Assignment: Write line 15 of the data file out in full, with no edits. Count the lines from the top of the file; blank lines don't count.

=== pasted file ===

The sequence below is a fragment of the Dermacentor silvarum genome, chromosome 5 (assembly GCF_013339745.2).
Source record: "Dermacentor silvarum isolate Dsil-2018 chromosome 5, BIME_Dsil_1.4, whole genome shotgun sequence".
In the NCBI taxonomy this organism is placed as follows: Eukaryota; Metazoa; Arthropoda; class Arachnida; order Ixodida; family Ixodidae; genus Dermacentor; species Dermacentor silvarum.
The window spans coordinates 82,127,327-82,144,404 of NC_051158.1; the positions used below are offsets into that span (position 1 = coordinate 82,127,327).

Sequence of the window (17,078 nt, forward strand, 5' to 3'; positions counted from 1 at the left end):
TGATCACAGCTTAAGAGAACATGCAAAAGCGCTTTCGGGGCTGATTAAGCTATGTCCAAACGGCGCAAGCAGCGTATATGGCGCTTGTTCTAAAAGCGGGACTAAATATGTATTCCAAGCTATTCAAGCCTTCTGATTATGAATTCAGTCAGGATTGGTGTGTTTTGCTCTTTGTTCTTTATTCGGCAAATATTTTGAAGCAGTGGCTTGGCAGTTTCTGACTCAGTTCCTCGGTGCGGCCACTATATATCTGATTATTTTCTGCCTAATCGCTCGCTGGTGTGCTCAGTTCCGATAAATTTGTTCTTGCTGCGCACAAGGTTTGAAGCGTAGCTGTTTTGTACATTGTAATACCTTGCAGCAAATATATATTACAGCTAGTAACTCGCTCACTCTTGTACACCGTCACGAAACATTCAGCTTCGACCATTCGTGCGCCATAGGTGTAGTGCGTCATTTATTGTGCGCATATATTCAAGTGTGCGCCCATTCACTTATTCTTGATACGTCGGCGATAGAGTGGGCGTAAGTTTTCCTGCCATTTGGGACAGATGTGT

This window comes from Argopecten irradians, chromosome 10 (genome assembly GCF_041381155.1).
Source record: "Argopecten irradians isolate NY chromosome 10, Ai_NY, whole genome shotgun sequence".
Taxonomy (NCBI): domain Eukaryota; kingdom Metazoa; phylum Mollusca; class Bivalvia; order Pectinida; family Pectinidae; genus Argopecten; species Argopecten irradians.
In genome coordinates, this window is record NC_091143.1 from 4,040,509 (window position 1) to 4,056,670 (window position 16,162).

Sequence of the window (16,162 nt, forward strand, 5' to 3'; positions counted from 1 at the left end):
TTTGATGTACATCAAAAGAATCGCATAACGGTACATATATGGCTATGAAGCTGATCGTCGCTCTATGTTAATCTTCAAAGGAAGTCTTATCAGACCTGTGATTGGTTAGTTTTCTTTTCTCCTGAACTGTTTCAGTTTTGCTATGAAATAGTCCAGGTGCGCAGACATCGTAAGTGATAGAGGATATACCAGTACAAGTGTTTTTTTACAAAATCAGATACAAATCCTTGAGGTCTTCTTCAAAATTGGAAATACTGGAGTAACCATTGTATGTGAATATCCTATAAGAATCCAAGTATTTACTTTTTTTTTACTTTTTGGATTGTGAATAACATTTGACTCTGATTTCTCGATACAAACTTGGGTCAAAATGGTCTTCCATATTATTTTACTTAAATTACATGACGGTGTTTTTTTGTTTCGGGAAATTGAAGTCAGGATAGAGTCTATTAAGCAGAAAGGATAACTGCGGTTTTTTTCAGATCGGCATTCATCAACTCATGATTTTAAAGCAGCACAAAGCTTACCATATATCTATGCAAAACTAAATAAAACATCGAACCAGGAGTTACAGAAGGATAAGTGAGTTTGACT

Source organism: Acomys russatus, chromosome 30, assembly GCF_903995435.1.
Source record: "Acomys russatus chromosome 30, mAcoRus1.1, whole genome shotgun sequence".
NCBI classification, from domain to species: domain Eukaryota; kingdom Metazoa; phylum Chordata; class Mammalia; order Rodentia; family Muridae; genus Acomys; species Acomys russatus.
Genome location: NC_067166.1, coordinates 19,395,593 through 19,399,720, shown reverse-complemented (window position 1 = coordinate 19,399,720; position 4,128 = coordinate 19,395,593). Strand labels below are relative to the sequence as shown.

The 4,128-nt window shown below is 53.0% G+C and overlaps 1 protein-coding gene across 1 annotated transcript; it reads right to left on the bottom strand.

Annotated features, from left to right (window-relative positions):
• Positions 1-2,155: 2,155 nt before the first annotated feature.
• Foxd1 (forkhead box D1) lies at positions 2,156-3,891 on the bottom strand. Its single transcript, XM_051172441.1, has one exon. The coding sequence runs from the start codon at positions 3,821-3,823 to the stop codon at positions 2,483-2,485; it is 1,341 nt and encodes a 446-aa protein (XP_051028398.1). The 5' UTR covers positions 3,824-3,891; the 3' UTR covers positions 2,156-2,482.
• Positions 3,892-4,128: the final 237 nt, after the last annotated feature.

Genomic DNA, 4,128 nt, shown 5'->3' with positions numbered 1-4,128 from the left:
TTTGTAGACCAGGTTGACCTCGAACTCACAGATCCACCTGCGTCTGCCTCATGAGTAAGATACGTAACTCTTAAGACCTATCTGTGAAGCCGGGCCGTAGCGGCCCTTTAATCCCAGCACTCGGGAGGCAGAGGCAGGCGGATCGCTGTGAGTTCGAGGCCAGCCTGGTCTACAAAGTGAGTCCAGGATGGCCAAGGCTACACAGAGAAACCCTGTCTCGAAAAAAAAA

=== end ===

NCBI classification, from domain to species: domain Eukaryota; kingdom Metazoa; phylum Chordata; class Mammalia; order Rodentia; family Muridae; genus Acomys; species Acomys russatus.